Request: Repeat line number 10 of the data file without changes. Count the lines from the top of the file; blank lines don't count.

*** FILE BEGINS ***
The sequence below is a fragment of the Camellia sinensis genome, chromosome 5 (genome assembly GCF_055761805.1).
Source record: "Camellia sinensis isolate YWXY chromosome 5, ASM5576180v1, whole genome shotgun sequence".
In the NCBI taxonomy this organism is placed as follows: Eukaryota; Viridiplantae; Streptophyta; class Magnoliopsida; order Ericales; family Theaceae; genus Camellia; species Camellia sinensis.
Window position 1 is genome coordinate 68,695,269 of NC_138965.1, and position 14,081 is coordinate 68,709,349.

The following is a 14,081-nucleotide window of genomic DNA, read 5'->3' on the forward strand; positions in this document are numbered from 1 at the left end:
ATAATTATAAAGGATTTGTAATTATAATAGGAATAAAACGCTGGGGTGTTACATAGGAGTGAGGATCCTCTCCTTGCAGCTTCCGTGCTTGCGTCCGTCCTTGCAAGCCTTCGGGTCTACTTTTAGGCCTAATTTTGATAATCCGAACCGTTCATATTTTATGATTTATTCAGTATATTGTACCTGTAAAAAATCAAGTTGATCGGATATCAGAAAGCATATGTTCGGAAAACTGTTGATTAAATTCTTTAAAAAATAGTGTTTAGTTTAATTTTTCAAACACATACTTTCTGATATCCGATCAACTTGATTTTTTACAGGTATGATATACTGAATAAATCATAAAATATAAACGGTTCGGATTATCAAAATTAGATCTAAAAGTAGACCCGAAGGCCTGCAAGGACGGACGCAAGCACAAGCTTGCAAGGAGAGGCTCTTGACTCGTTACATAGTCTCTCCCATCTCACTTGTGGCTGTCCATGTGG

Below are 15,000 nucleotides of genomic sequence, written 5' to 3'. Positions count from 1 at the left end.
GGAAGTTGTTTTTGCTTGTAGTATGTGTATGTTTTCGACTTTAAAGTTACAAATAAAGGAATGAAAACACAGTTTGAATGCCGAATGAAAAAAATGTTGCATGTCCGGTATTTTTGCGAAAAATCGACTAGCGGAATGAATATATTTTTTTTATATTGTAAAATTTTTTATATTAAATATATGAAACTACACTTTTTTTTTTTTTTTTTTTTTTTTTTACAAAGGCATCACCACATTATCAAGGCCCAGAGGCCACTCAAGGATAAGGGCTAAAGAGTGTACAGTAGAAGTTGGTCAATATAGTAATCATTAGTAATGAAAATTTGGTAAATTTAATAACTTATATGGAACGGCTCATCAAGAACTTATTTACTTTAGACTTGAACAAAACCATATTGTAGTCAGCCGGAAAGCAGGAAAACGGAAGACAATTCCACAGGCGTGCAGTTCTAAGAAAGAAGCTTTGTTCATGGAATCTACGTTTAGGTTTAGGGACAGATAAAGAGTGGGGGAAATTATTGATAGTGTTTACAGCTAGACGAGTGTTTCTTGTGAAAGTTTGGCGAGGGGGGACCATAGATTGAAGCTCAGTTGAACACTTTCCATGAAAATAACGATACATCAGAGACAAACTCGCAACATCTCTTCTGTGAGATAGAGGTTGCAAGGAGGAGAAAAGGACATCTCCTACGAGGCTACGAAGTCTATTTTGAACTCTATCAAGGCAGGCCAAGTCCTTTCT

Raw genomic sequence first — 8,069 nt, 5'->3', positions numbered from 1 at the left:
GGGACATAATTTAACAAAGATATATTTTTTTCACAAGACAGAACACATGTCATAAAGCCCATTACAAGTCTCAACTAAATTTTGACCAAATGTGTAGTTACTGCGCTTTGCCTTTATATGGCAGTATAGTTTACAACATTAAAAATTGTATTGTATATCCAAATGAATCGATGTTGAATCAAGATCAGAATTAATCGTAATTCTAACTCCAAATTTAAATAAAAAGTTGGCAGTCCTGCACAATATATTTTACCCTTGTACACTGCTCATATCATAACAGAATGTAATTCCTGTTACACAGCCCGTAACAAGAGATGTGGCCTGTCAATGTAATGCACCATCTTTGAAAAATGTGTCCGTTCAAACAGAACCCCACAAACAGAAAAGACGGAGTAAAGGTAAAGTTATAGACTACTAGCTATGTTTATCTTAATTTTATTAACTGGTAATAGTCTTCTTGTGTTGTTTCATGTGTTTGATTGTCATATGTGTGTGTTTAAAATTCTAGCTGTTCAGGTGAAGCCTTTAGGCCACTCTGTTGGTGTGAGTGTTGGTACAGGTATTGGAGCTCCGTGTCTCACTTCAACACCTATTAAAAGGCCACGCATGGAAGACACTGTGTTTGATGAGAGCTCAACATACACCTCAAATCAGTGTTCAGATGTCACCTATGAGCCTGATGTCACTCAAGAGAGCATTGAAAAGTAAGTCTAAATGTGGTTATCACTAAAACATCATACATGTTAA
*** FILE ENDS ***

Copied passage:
GGGACATAATTTAACAAAGATATATTTTTTTCACAAGACAGAACACATGTCATAAAGCCCATTACAAGTCTCAACTAAATTTTGACCAAATGTGTAGTTACTGCGCTTTGCCTTTATATGGCAGTATAGTTTACAACATTAAAAATTGTATTGTATATCCAAATGAATCGATGTTGAATCAAGATCAGAATTAATCGTAATTCTAACTCCAAATTTAAATAAAAAGTTGGCAGTCCTGCACAATATATTTTACCCTTGTACACTGCTCATATCATAACAGAATGTAATTCCTGTTACACAGCCCGTAACAAGAGATGTGGCCTGTCAATGTAATGCACCATCTTTGAAAAATGTGTCCGTTCAAACAGAACCCCACAAACAGAAAAGACGGAGTAAAGGTAAAGTTATAGACTACTAGCTATGTTTATCTTAATTTTATTAACTGGTAATAGTCTTCTTGTGTTGTTTCATGTGTTTGATTGTCATATGTGTGTGTTTAAAATTCTAGCTGTTCAGGTGAAGCCTTTAGGCCACTCTGTTGGTGTGAGTGTTGGTACAGGTATTGGAGCTCCGTGTCTCACTTCAACACCTATTAAAAGGCCACGCATGGAAGACACTGTGTTTGATGAGAGCTCAACATACACCTCAAATCAGTGTTCAGATGTCACCTATGAGCCTGATGTCACTCAAGAGAGCATTGAAAAGTAAGTCTAAATGTGGTTATCACTAAAACATCATACATGTTAA